Skip to main content

Measuring up: The sky is the limit for aviation grad

Katie Vosler
November 24, 2020

Editor's note: This story is part of a series of profiles of notable fall 2020 graduates.

Katie Vosler grew up a Navy brat. Her father served as a naval aviator. She always wanted to follow in his footsteps. It turned out his footsteps weren’t the problem.

It was her height. Unfortunately, she came up short.

“I still wanted to stay in aviation so I decided to go the civilian route, which led me to ASU!” she said.

At Arizona State University, Vosler more than measured up, earning a 3.93 GPA on top of leading as president of ALPA Ace Club, vice president of the Alpha Eta Rho professional aviation fraternity and an active member in ASU’s Women in Aviation Chapter.

She also found time to volunteer for Relay for Life, Sky Kids and Feed Our Starving Children. To help fund her tuition, Vosler worked as a lifeguard for ASU’s Sun Devil Fitness Center and held down a part-time job at one of the businesses at Phoenix-Mesa Gateway Airport.

Vosler is a Sun Devil expected to fly high indeed.

Question: What was your “aha” moment when you realized you wanted to study the field you majored in?

Answer: Maybe there wasn’t one particular moment, but I had the opportunity to intern for Delta Air Lines, where I worked on real projects and issues within my field and I got to travel the world while I was at it. From this internship and the people I met while I was there, I knew I was on the right path.

Q: What’s something you learned while at ASU — in the classroom or otherwise — that surprised you or changed your perspective?

A: Aside from learning how to fly a plane, ASU taught me the importance of working with other people and how respecting other people's opinions and contributions can help you learn and be successful in everything you do. A lot of time at ASU was spent on group projects working with people from all walks of life, and while you can learn a lot from a book, there is so much to gain from other people's opinions and experiences.

Q: Why did you choose ASU? 

A: After graduating from high school, I committed to a different school but I realized almost immediately that I wasn’t where I needed to be. I decided to transfer to ASU based on positive feedback from people I knew in the program and I can honestly say it was possibly the best decision I’ve made.

Q: Which professor taught you the most important lesson while at ASU?

A: I had one professor, Michael Hampshire, who was very adamant about being able to do certain calculations like time, distance, fuel, glideslope and lead turns in your head without the use of paper or calculators. It was painful and seemed pretty pointless at the time, but now I use that skill almost every day and I definitely see how it could be a lifesaving skill.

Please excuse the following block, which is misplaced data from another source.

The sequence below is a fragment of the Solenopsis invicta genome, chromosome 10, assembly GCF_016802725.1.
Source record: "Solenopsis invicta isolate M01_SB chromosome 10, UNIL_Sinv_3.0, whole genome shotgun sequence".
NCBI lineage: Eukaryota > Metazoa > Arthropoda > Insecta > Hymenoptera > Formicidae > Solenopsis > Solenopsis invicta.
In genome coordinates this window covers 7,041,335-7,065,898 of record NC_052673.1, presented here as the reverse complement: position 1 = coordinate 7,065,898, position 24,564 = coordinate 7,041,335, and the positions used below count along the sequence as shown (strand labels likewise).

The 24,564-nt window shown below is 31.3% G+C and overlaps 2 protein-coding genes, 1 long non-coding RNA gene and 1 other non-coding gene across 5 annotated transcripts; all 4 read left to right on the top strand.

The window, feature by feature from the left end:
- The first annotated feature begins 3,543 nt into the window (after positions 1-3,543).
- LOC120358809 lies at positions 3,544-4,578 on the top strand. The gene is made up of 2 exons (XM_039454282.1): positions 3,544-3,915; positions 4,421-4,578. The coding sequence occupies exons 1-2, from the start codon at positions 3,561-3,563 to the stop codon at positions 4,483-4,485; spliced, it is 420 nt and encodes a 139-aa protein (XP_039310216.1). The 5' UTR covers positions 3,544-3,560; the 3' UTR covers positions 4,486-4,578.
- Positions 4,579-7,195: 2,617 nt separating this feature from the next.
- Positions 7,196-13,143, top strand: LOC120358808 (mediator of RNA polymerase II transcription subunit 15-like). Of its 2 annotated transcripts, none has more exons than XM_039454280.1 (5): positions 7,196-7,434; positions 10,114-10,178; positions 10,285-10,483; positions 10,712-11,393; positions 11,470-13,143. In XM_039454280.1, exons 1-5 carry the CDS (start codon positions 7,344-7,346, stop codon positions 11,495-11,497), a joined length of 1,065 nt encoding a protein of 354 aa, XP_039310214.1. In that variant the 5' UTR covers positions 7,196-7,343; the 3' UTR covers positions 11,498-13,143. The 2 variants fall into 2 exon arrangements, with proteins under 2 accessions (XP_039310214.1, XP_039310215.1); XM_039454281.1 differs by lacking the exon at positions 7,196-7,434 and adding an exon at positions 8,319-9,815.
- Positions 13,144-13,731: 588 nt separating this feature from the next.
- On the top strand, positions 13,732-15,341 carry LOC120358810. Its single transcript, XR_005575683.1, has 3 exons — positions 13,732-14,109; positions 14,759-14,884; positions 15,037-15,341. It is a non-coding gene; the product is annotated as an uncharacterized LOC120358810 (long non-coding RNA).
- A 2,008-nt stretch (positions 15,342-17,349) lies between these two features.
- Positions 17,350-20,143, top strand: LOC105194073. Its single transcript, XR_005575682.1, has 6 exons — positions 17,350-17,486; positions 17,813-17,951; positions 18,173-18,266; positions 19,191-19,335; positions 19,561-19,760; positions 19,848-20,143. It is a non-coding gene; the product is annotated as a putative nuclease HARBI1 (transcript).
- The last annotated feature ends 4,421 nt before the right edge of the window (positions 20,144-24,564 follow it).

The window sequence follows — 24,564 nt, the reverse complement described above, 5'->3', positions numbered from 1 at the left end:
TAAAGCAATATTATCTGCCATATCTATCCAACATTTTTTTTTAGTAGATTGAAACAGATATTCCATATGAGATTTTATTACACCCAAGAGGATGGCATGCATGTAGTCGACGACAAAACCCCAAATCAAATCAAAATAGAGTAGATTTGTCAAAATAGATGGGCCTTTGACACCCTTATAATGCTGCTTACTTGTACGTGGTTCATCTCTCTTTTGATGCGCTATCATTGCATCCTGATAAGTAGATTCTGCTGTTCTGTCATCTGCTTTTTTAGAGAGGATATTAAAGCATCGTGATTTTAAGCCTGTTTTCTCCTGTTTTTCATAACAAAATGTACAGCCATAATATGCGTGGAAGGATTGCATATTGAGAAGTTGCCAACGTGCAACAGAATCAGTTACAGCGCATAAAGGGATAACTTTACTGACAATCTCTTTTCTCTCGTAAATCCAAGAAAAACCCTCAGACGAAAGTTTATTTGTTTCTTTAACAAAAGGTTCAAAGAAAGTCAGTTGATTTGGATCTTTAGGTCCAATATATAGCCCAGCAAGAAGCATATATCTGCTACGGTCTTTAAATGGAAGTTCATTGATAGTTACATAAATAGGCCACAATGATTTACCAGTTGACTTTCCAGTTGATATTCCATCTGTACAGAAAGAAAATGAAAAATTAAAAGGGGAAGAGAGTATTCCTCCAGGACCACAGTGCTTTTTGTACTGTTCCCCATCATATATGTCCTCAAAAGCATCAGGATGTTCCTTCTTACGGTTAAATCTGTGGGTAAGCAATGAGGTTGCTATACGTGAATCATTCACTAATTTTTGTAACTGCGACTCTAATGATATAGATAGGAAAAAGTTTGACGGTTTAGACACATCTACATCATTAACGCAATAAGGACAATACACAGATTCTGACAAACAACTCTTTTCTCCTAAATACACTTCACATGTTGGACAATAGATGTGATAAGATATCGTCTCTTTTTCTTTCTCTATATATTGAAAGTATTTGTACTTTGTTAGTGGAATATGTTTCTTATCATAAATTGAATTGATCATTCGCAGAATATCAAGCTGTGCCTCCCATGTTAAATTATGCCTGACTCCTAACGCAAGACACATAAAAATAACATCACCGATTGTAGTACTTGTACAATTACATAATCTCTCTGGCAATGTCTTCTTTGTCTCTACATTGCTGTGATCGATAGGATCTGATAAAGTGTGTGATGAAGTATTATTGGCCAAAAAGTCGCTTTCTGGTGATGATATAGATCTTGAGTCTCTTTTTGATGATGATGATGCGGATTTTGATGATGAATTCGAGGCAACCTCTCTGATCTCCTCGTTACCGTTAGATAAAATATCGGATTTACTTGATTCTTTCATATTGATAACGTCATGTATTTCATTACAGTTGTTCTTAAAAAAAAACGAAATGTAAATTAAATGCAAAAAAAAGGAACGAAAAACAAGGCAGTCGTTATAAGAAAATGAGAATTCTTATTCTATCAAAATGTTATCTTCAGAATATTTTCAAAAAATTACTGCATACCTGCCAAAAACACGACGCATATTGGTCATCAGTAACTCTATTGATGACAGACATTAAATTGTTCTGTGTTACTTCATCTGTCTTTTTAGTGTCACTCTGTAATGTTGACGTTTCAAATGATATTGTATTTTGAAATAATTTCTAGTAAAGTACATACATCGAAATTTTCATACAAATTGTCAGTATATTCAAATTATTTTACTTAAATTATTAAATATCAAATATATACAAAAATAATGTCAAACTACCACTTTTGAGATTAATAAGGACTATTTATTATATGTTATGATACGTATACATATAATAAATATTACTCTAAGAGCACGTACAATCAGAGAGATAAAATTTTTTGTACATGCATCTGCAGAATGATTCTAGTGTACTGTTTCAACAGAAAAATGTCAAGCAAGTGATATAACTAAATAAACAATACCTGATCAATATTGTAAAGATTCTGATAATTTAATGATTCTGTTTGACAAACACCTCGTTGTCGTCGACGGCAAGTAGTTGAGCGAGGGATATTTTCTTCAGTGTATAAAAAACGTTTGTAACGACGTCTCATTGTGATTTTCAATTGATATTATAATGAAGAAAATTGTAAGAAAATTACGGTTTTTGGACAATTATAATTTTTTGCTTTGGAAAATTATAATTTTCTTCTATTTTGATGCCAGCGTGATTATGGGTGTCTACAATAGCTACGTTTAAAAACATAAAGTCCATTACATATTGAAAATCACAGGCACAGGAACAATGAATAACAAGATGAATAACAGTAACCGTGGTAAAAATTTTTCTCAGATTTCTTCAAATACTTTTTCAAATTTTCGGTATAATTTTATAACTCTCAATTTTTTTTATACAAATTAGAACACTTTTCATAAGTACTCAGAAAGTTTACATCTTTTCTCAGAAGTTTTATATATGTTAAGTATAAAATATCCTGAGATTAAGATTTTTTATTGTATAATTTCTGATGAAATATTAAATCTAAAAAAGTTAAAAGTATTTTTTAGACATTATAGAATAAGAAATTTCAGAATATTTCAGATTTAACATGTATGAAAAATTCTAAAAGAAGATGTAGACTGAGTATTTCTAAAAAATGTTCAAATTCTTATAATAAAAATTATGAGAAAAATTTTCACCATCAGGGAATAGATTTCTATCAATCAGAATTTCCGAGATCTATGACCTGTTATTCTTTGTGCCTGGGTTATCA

Q: What’s the best piece of advice you’d give to those still in school?

A: Take advantage of every opportunity. There is so much out there in terms of clubs, internships, resources and ways to give back. Put yourself out there and try something new, it could very well impact the rest of your life.

Q: What was your favorite spot on campus, whether for studying, meeting friends, or just thinking about life?

A: My favorite spot on campus has to be the SDFC pool. It is a great place to study or just relax with friends. It’s outside so you can get some fresh air and still be close to your classes. Also, it was where I had my first on-campus job, so it holds a bit of sentimental value!

Q: What are your plans after graduation?

A: I’m looking to move to Chicago to be a flight instructor. Then one day when the industry recovers, I hope to be able to fly for a major airline.

Q: If someone gave you $40 million to solve one problem on our planet, what would you tackle?

A: I believe that education is the key to the future and if I had $40 million to tackle one problem it would be to give everyone equal access to education all the way through college. While $40 million may not be enough, it would certainly be a start. I believe that by first giving someone the knowledge they need they have more opportunity to succeed in life and be provided with the tools they need to tackle other pressing issues.

Top photo by Charlie Leight/ASU Now

More Science and technology


Graphic depiction of a membrane ion channel.

Chilling discovery: Cold-sensing protein may pave the way for safer pain relief

For millions of people worldwide who live with chronic pain, the only treatments currently available often rely on opioids, which carry the risks of addiction and overdose. However, new research…

Person in a white lab coat and blue gloves handling lab equipment to research stem cell technology.

Harnessing benefits of stem cells for heart regeneration

Mehdi Nikkhah, an associate professor of biomedical engineering in the Ira A. Fulton Schools of Engineering at Arizona State University, and his collaborators at Mayo Clinic in Arizona have been…

Students seated at desks in a classroom listen to an unseen speaker.

Newly accredited ASU summer program opens up STEM opportunities for underrepresented students

It was Monday afternoon. Spotify was playing pop music in the background and the instructor stood behind a lectern wearing a paper Burger King crown. It is not a scene one would expect in a college…